I live in Northern California and spend a great deal of time in the Wine Country.
Sonoma's OK to visit wineries. As a general rule of thumb, forget about staying or eating there. Napa's the place to be. For lodging, stay at the Carneros Inn and book time in the spa. Their Boon Fly Cafe is great for breakfast -- and they've got a really cool new restaurant called Farm. You will not be disappointed. The place draws a younger crowd -- so there's always some interesting things happening around the pool. Ask the desk attendant in the spa for some "horse cookies" then go and feed the horses and cows over by the fence. It's a hoot.
You could also stay at the Vintage Inn in Yountville. Not as nice, but very solid. Their spa, run in conjunction with Villagio's, kind of sucks, though. Their room rate includes a really good breakfast. Avoid the Calistoga Ranch. Costs a fortune and you are relentlessly paying tips because you have to take a shuttle to get anywhere -- and they make you valet park your car. That said, their restaurant, the Lakehouse, is truly amazing as is their spa. If you do stay there and do have dinner there, ask Dave, their wine steward, to make some suggestions for winery visits, etc.
Meadowood and Auberge de Soleil are both over the hill. There's a family run place called the Cottages of Napa Valley. Really cute. Sort of like a bed and breakfast. Speaking of B&B's, Deer Run in St. Helena's very cool. Stay in the separate cottage up the hill -- so you won't have to eat breakfast with a bunch of other morons talking your ear off about their great sales jobs. If money's no object, all I have to say is Poetry Inn -- where $600 a night puts you in the cheap seats. You want one choice? Carneros Inn.
Wineries. Domaine Carneros. Great sparklers, fun staff, nice view. Best sparkling wine tour is at Domaine Chandon. Best still wine tour is at Robert Mondavi. Best wine tasting is the Beaulieu Vineyards' Georges LaTour tasting room. You pay $25 for several different samples of really good stuff. Silver Oak is totally overrated and for chumps. Frank Family and Rombauer make terrific wines -- but their tasting rooms are overrun with snobs. Viansa's awesome. Go around lunch time, get a bottle and have lunch on their terrace. Hess Collection has a really cool winery with a great art collection. Chateau Potelle's neat, too. Really small -- yet their VGS Chardonnays and Zinfadels are world class.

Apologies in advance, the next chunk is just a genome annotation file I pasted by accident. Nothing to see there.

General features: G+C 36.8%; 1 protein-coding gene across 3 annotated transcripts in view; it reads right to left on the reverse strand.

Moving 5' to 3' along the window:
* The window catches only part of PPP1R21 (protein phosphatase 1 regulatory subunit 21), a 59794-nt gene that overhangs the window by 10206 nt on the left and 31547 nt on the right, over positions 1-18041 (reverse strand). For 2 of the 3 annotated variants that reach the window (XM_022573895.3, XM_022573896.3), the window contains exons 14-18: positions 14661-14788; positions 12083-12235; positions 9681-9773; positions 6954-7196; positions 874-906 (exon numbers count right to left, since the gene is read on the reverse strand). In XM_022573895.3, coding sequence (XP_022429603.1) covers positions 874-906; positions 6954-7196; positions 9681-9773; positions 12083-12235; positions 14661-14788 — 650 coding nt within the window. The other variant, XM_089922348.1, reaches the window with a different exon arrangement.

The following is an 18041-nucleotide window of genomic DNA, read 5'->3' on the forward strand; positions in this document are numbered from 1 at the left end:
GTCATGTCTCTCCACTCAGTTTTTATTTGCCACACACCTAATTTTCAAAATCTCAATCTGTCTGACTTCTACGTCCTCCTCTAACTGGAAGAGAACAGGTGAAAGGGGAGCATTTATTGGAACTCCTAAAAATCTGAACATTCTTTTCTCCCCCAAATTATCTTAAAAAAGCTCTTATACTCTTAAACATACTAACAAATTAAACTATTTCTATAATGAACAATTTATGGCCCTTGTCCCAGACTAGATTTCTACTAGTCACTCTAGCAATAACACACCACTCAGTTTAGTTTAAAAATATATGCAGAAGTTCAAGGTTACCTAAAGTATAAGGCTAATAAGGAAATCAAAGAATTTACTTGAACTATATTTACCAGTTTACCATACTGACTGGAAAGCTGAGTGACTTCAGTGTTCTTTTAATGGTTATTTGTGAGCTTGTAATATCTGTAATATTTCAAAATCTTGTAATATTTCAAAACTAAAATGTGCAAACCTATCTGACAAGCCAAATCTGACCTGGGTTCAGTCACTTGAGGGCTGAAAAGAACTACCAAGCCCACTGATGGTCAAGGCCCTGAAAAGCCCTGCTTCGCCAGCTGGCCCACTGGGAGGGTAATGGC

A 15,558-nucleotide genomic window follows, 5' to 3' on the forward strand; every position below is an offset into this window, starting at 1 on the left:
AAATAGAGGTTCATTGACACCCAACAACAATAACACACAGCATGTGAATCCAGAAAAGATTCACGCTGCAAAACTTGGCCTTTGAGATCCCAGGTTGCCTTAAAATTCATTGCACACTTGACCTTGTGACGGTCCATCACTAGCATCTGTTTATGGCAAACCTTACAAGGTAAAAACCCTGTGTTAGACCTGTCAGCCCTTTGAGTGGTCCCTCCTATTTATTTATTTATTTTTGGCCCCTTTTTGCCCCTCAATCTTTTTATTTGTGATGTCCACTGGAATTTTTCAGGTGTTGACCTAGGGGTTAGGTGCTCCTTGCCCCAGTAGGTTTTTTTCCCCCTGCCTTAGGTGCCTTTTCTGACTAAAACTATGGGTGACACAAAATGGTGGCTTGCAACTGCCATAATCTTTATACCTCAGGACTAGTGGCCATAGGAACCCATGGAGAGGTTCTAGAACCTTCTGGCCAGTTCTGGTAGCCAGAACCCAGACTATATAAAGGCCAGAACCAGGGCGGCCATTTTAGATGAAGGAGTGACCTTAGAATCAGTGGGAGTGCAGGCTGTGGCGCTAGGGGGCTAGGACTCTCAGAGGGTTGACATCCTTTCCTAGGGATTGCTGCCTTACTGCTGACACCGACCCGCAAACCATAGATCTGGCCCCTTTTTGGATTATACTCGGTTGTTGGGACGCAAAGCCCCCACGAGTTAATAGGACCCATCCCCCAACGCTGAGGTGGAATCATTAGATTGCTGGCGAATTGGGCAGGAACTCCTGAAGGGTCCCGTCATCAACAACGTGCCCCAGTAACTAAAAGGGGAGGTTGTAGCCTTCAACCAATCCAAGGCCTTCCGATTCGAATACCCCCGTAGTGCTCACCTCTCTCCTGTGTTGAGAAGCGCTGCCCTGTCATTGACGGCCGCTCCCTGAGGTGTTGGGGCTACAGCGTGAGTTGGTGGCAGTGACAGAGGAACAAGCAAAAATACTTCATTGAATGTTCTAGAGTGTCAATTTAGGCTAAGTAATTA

Food. Boon Fly at Carneros Inn for breakfast. Rutherford Grill for lunch or dinner. Everything else, like French Laundry, Martini House, and a few that I can't think of right now, are loaded with snobs.
If you're stocking your cellar, don't buy in Wine Country. The winery prices are really high. Go to K&L wines in San Francisco or, better yet, Beltramo's in Palo Alto. I shop at Beltramo's. Their prices are great -- and if you explain the kinds of wines you're looking for -- they'll set you up with a nice series of bottles. Here's an idea: talk to a buyer about getting a few magnums of a hearty red wine from the 2007 vintage. That way, you can cellar it and open them on your 5th, 10th, 15th and 20th anniversaries. Of course, they won't be for sale yet -- but do explore for planning purposes.
Wines I like right now: Domaine Carneros Brut and Le Reve. Best in class and reasonably priced. Orin Swift's Claret "The Prisoner." A $60 bottle that sells for under $30. Get it now before they get found out and totally overrun. St. Francis 2004 Old Vines Zinfandel. A $50 bottle that sells for $15 at the right places. ZD's 2004 or 2005 Chardonnay. Pricey at $30 or more, but, when properly served, is absolutely incredible. If you want to spend, you really can't go wrong with Far Niente Cabernets. Forget Opus One and Screaming Eagle. Overpriced. I really like some of Beringer's higher end wines, too.
I could go on and on -- but I've got stuff to do. Good luck.